Of course, the island still bears Ivan's scars. Some are obvious, like the many houses—especially the more rural ones—sheltered by blue tarps. Some are less obvious, like the thatched umbrellas at the understatedly chic Laluna resort, put up on the beach to replace shade trees lost to the storm. Tourism is rebounding: In August, the island was expecting around 15,000 visitors, a return to almost 90 percent of last year's pre-Ivan numbers. Meanwhile, the future of the nutmeg industry—which accounted for about half of Grenada's agricultural-export earnings and supplied a third of all nutmeg worldwide—remains uncertain, as almost all of the island's nutmeg trees were destroyed.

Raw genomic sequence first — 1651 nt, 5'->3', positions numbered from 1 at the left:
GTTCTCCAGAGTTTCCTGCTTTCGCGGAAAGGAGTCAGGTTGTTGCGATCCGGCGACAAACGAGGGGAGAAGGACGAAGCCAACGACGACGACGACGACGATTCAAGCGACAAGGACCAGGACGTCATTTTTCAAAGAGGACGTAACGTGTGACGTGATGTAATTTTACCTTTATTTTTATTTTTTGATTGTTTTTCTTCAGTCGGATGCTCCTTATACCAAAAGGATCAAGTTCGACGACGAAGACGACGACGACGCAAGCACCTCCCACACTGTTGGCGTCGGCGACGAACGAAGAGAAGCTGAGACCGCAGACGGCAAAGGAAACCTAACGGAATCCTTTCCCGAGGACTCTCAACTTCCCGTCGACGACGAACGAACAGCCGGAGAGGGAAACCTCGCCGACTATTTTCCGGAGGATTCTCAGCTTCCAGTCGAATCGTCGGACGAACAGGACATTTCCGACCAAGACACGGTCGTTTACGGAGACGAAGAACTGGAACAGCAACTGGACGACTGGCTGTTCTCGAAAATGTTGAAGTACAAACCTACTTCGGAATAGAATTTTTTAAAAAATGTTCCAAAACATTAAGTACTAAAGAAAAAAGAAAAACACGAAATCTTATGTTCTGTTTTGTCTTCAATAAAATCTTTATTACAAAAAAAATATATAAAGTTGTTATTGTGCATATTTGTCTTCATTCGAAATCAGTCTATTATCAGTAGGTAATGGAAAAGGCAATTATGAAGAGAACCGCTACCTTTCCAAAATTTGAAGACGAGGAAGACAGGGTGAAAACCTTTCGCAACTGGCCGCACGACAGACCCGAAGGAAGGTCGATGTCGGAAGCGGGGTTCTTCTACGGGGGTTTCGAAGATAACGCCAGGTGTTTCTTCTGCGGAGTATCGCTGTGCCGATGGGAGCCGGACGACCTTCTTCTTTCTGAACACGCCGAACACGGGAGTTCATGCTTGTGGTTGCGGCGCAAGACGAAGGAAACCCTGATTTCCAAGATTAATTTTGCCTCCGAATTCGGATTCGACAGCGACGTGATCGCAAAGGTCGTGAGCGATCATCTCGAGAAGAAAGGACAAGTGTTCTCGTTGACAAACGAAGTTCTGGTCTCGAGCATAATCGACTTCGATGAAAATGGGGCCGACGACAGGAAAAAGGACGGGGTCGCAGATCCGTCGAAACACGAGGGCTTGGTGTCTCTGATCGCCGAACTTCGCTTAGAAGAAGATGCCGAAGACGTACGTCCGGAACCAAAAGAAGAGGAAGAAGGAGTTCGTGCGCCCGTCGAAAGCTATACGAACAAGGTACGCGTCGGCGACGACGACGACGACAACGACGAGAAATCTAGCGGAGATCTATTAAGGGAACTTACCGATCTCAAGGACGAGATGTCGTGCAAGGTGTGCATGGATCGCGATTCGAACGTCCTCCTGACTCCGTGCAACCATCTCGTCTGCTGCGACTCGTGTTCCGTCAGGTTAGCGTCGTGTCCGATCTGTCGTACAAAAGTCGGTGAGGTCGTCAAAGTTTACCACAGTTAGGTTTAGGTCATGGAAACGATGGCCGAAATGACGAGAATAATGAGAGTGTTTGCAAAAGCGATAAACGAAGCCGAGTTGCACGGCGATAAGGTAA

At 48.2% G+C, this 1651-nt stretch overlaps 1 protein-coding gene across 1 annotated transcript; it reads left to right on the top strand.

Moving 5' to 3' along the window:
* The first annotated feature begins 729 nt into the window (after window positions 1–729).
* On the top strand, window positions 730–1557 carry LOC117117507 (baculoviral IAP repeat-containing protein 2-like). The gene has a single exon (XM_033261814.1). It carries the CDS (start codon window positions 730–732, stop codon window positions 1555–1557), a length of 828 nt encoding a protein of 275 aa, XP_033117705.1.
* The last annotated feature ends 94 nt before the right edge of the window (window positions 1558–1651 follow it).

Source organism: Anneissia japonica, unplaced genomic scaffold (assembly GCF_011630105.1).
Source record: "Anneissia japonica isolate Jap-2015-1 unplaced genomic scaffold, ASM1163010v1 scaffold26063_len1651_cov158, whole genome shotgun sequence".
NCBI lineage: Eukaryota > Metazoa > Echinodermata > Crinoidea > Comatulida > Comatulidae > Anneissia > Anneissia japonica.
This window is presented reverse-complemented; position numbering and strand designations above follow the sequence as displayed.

Challenges notwithstanding, visitors to Grenada this winter will find a heartfelt welcome from a nation that knows how crucial the return of tourists is to its economy—and its battered psyche. They'll also find beaches that are clean and inviting. The reefs and wrecks off Point Salines are still great dive spots. The Morne Fendue Plantation House, high in the hills of Saint Patrick's Parish, is still serving its astonishing soursop ice cream. And the nutmeg-dusted rum punches at True Blue Bay Resort's rebuilt waterfront bar are as sweet—and as potent—as ever.

More Travel

Holiday Subscription Sale! Save 79% and Get a Free Gift!

Subscribe
Pinterest Icon